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29 Jun 2015
IOC News

Hard working Iranians taking strides towards Rio

The history of volleyball in Iran dates back to the early 1920s when it gained popularity as a college sport. However, it was not until the 1950s that the Iranian men’s national team made its competitive debut. And despite the sport’s steady increase in popularity during the subsequent decades, it is only relatively recently that the country has made its mark on the international volleyball map.

While the Iranians have yet to qualify for an Olympic Games, their ascent over the last few years has been remarkable. After a 20-year absence, they reached the World Cup in 2011, and have featured at the last two world championships. They also finished fourth at the 2013 Grand Champions Cup, ahead of established teams such as the USA and Japan.

In 2013, the men’s team was crowned Asian champions for the second time, having first won the title in 2011. However, the biggest stride forward has come since the appointment in March 2014 of Serbian head coach Slobodan Kovač – an Olympic bronze medallist with Yugoslavia at Atlanta 1996.

And in June 2015, they produced one of their most impressive displays to date, as they took on the reigning world champions, the USA, in a World League double-header in the Iranian capital.

The encounters, which were played in front of 12,000 passionate spectators in Tehran’s Azadi Stadium, provided the Iranians with an ideal opportunity to measure their recent progress, but in the build-up, Kovač was keen to temper expectations, having seen his team lose twice to the Americans in Los Angeles a month earlier. “USA is currently the best team in the world,” Kovač, told a news conference before the first game in Tehran on 19 June. “Those who think we can defeat the USA do not have a good understanding of volleyball.”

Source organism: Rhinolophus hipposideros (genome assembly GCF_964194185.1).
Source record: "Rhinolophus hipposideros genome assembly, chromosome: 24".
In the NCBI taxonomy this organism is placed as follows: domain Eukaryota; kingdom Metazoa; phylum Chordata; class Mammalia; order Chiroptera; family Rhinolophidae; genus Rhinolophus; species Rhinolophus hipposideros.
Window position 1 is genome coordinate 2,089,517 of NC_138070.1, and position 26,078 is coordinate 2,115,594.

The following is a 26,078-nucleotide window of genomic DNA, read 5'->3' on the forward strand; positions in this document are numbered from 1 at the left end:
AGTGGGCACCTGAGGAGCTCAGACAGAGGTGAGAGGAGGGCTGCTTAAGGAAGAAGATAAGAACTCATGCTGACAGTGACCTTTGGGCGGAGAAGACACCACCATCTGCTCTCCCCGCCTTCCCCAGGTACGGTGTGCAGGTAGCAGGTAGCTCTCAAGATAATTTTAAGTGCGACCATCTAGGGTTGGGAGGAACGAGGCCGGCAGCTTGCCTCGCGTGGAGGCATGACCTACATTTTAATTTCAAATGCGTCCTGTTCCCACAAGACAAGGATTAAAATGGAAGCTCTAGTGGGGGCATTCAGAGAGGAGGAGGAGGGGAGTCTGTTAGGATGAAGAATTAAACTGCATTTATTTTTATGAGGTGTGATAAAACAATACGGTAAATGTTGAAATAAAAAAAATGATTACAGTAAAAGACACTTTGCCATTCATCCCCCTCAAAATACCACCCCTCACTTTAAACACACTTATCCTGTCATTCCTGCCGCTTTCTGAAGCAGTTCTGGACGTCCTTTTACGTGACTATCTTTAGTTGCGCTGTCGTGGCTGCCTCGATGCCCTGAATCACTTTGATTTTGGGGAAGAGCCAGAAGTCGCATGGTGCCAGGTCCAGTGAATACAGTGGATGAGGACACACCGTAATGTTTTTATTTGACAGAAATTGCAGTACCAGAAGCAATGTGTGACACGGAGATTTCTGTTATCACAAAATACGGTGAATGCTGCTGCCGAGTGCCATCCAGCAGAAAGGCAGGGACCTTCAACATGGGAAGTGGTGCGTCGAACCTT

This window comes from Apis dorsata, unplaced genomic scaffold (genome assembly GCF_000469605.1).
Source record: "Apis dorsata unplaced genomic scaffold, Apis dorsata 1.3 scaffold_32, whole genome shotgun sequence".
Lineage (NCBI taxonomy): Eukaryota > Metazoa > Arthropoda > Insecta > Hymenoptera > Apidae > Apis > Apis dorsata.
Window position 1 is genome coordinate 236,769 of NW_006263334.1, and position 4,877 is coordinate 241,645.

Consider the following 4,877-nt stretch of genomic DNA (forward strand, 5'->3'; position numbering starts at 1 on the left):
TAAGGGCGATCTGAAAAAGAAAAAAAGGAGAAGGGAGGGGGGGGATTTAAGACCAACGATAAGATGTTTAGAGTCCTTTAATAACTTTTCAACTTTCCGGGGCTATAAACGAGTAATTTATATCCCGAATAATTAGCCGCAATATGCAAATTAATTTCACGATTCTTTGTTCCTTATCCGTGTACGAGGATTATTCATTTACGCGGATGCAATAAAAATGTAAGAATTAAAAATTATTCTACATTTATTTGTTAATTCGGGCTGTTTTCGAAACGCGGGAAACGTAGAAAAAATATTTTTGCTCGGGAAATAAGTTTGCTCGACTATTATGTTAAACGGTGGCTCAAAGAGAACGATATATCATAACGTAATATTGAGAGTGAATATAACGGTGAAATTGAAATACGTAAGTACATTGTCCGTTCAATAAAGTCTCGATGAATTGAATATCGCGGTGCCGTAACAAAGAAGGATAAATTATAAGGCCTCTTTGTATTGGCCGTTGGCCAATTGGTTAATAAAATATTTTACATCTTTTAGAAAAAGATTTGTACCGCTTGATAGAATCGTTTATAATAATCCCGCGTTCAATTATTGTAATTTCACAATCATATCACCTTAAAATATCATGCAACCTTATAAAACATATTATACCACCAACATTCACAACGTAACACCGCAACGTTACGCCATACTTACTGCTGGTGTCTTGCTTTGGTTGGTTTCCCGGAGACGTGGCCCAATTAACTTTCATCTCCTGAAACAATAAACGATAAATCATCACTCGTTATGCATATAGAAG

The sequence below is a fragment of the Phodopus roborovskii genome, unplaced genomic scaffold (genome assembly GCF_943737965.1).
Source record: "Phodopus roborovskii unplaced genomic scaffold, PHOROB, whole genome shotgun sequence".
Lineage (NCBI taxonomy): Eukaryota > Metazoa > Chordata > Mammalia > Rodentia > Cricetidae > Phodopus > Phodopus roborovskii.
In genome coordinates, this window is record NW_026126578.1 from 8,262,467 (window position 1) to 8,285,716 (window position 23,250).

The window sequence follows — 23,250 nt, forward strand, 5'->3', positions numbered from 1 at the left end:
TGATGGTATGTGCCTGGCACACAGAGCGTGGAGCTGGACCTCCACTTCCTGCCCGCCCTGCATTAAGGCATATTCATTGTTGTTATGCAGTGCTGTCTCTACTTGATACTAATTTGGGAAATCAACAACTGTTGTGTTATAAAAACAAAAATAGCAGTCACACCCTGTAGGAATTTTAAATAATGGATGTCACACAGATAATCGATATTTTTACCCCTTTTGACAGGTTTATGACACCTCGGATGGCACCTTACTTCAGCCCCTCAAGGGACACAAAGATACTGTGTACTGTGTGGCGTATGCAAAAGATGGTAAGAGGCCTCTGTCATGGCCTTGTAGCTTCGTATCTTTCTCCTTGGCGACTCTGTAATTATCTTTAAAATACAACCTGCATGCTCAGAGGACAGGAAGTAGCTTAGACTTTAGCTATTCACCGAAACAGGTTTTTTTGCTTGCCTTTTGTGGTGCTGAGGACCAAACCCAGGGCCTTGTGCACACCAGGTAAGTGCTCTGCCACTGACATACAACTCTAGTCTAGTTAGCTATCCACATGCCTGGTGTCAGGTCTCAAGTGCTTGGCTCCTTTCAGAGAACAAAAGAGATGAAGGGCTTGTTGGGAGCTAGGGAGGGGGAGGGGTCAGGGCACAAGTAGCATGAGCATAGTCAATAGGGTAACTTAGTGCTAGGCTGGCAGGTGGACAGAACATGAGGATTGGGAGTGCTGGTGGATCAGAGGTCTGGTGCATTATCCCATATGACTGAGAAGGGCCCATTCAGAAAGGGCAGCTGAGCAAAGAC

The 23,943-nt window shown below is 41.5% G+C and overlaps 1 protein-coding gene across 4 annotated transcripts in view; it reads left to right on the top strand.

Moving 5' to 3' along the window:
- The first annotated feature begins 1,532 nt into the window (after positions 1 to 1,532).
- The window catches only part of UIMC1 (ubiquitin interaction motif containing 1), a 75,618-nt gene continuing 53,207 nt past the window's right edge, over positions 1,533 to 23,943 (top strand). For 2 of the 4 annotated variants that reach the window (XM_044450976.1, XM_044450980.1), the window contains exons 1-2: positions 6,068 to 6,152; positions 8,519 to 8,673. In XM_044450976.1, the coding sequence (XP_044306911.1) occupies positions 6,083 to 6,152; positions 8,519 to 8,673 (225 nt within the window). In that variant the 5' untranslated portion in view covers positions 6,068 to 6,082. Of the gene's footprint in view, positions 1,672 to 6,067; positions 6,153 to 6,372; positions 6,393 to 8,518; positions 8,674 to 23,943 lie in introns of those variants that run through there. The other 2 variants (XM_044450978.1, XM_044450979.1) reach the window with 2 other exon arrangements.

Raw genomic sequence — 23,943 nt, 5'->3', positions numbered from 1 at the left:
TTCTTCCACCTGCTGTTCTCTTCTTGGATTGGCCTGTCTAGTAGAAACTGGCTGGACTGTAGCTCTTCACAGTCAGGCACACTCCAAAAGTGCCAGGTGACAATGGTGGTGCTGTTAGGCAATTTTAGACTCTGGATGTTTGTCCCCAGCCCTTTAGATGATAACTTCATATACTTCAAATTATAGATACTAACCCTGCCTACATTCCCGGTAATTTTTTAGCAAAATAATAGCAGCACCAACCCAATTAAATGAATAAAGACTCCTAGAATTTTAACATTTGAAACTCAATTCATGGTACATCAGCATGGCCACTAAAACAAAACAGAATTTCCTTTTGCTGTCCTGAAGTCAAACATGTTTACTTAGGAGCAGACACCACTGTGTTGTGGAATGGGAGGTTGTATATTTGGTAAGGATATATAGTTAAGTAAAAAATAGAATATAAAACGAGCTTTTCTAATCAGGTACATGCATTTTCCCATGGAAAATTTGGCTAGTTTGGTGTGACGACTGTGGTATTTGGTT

In fact, his team produced one of the shock results of recent times, comprehensively beating the Americans 3-0, and then repeating the feat two days later, prompting the US coach, John Speraw, to concede that they had been thoroughly outclassed. “They outplayed us in every facet of the game: block, defence, passing, serving, and offense,” Speraw reflected afterwards.

According to the team’s fitness coach, Italian Carlo Sati, the results were in large measure down to sheer hard work.

“We did five fantastic weeks of physical preparation for the Iran-US matches. Each week we had nine training sessions of 2-3 hours, working with heavy weights in the mornings,” explained Sati.

The Iranians’ work ethic, speed and tactical acumen in the two matches against the Americans left Sati purring with pride: “In volleyball when they talk about the physical condition, they speak so much about the height of the players and their muscularity. Iranian players for sure weren’t as tall as the American players, as US coach John Speraw also pointed out, but we are faster and my players jump almost one metre.”

“Nobody expected this win,” he added. “The work we have done last year and this year is paying off.”

Iran’s landmark victories against the world champions, which gave rise to rapturous celebrations among the country’s many volleyball fans, now provide the national team with a terrific platform for Rio 2016, where they can now regard themselves as genuine prospects for qualification and perhaps even a medal.

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